A funny thing happened the first time I had tickets to see Doctor Faustus. My partner and I were all set to go to the theater one Tuesday evening in February, and I went to get the tickets and noticed that they were for the night before. We weren’t able to get to see this show at the Royal Shakespeare Company’s Swan Theatre for a while, since we moved a few weeks ago, but finally had a chance last week.
Doctor Faustus is often a long, tedious play. The language isn’t as interesting as Shakespeare, and the plot meanders. In this new production, directed by Maria Aberg, the play is fast. It zips by in about 1:45, with no intermission, which is an excellent length for a play. But that tempo comes with risks.
One of the interesting elements of this production is the casting of the two main characters. Sandy Gierson and Oliver Ryan walk on stage and each one lights a match. The one whose match burns out first plays Doctor Faustus; the other Mephistopheles. This suggests that the two characters are both part of a whole, and it would be interesting to be able to see both actors perform each of the roles.
(Photos by Helen Maybanks for the RSC.)
We got the chance to see Oliver Ryan (left in the photo above), who I recalled playing Jacques in As You Like It in 2013 (also directed by Aberg). His Faustus is manic, as if he’s on speed. His diction is fast, his movements often overexcited, especially in the first part of the play. Faustus leafs through all his books, looking for answers, and ends up drawing a white pentagram on the stage, and calling for the devil. During this long scene, Ryan acts as though he has little time, as though his life is a burning match about to extinguish itself.
The seven deadly sins scene changes the tone a great deal. Each of the “sins” is portrayed by an actor in a sort of Rocky Horror Picture Show outfit, and their lines are over exaggerated. There is music and singing, a bit of dancing, and from that point on, with more actors in a number of scenes, the tone changes, being less about a single character’s mania, but more about the mania of the world.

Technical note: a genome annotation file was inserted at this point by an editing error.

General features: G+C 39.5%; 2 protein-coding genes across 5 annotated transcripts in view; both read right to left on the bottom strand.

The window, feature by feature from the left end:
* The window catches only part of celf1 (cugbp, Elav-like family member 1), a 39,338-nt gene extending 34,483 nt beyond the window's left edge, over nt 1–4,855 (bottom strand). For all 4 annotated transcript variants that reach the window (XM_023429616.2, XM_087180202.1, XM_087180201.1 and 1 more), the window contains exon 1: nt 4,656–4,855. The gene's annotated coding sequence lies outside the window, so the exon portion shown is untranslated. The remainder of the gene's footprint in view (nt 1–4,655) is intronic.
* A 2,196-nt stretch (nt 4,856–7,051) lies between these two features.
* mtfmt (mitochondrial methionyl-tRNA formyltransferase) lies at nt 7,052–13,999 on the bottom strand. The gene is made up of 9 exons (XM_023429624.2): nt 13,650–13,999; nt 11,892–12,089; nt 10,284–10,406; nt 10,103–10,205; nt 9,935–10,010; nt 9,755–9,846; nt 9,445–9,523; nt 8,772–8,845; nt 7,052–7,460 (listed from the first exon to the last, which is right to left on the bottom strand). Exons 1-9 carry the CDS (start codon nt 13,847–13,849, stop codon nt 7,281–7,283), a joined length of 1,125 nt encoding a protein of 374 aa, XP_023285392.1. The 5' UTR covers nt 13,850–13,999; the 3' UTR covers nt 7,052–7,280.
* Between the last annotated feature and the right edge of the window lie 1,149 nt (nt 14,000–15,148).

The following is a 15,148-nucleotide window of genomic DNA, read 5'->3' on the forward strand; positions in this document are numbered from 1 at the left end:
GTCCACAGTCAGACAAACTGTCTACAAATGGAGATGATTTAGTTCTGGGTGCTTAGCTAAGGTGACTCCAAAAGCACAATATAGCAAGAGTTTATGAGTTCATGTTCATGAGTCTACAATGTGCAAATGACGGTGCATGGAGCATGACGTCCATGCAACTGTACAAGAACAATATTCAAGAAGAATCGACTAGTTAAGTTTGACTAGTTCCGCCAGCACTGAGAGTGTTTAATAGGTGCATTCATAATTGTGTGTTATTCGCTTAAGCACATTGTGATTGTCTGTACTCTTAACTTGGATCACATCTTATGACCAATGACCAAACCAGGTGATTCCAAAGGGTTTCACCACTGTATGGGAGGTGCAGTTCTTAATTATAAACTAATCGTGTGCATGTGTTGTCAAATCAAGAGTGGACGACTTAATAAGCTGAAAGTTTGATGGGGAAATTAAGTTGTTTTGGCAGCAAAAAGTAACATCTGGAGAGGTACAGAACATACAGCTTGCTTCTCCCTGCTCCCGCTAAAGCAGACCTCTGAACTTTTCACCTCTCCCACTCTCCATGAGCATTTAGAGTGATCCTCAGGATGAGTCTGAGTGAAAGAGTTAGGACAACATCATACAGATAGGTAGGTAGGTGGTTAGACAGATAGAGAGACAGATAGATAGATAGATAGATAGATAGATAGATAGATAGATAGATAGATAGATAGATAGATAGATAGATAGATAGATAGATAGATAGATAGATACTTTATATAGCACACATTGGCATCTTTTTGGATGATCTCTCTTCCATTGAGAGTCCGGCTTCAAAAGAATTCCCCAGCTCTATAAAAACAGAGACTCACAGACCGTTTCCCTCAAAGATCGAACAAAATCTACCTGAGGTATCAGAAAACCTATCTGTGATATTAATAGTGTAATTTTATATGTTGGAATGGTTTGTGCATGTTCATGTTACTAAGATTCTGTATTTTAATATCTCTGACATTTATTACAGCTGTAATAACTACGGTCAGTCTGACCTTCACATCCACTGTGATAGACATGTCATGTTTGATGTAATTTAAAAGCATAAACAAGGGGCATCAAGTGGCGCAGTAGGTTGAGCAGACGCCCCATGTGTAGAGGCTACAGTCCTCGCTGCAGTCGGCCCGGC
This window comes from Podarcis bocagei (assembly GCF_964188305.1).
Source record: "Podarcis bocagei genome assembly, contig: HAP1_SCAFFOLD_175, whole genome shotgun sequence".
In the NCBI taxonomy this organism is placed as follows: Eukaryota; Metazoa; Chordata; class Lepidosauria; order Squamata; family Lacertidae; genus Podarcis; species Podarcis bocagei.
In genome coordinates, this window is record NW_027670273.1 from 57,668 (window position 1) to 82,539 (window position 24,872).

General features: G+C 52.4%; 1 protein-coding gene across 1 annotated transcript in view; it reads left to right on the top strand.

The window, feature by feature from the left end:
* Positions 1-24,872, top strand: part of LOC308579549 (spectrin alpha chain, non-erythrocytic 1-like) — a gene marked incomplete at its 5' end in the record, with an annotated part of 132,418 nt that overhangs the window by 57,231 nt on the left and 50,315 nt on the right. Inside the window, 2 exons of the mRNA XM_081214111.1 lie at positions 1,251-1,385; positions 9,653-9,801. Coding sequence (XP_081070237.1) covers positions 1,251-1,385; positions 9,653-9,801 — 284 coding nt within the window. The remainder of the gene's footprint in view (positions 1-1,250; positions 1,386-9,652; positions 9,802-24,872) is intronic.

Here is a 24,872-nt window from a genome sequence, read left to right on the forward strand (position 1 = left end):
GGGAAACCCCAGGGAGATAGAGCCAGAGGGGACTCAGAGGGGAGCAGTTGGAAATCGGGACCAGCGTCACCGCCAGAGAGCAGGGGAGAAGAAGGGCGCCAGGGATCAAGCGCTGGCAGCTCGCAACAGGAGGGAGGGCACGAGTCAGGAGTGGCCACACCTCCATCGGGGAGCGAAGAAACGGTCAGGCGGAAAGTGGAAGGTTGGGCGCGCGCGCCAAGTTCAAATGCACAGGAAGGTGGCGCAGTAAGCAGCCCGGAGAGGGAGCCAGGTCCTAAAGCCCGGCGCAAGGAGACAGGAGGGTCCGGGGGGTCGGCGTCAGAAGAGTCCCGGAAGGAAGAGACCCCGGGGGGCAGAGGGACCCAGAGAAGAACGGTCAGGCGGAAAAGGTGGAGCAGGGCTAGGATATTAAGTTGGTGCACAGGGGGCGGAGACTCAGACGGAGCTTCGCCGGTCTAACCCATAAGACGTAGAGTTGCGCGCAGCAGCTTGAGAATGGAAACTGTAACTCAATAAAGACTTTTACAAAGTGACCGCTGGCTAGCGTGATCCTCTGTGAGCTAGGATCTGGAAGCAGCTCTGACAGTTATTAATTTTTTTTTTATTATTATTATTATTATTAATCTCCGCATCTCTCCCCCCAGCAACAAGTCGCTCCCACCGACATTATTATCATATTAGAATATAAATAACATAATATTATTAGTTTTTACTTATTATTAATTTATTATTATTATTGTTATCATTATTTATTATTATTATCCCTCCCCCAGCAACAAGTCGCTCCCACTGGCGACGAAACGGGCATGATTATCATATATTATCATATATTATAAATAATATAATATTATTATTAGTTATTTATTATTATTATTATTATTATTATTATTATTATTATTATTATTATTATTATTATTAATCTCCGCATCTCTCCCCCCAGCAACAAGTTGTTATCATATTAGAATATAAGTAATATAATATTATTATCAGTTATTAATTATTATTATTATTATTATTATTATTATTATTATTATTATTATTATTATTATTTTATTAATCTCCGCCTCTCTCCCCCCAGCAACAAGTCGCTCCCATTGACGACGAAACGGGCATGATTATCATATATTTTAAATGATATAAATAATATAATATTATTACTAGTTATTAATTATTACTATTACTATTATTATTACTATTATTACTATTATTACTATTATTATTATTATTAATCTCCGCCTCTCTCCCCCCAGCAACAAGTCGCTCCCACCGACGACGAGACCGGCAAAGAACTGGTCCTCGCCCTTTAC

Orlando Gough’s music is some of the best I’ve heard at an RSC production, but it was too loud. With Ryan speaking quickly, and Gierson somewhat softly, I often lost the thread. While the play was visually stunning, I had trouble keeping up with the plot because of this. During the Helen of Troy scene at the end, I could barely hear what Gierson was saying, and had no idea how this scene linked to the rest of the play.
On the smaller Swan Theatre stage, this Faustus seemed a bit cramped, but, in a way, perhaps that was the right fit. Everything was compressed, concentrated, in space and in time, giving the entire production a unique feel. I didn’t dislike the play, but I would have enjoyed it more if the music were toned down a bit, and if the actors – particularly Ryan – spoke a bit more slowly. Perhaps the desire to keep the play short led to a decision to have Faustus speak fast; if so, I would have appreciated another ten minutes to allow his words to be more understandable. I’m not alone in this feeling. The Birmingham Mail called it incomprehensible gabble, giving the play one star out of five, and other reviewers noted the same problem.
It was certainly an enjoyable evening. I very much appreciate Aberg’s approach to theater, and found her As You Like It – the first RSC production I saw, back in 2013 – to be magical. It seems that, after running several months, and reading the reviews, she should have slowed things down a bit, and perhaps toned down the music. In spite of these criticisms, I would recommend seeing this play. It’s innovative and very visual, and, if you’re familiar enough with the text to be able to compensate for words you miss due to speedy delivery, you might even understand everything that happens.
I took advantage of £15 tickets the RSC offered through its Twitter account, @TheRSC. If you use Twitter, keep an eye out in case they have lots of empty seats again and have another such offer. I might take them up on it if they do so again; in spite of my reservations, I’d be willing to see this play again, perhaps getting to see Sandy Gierson as Faustus.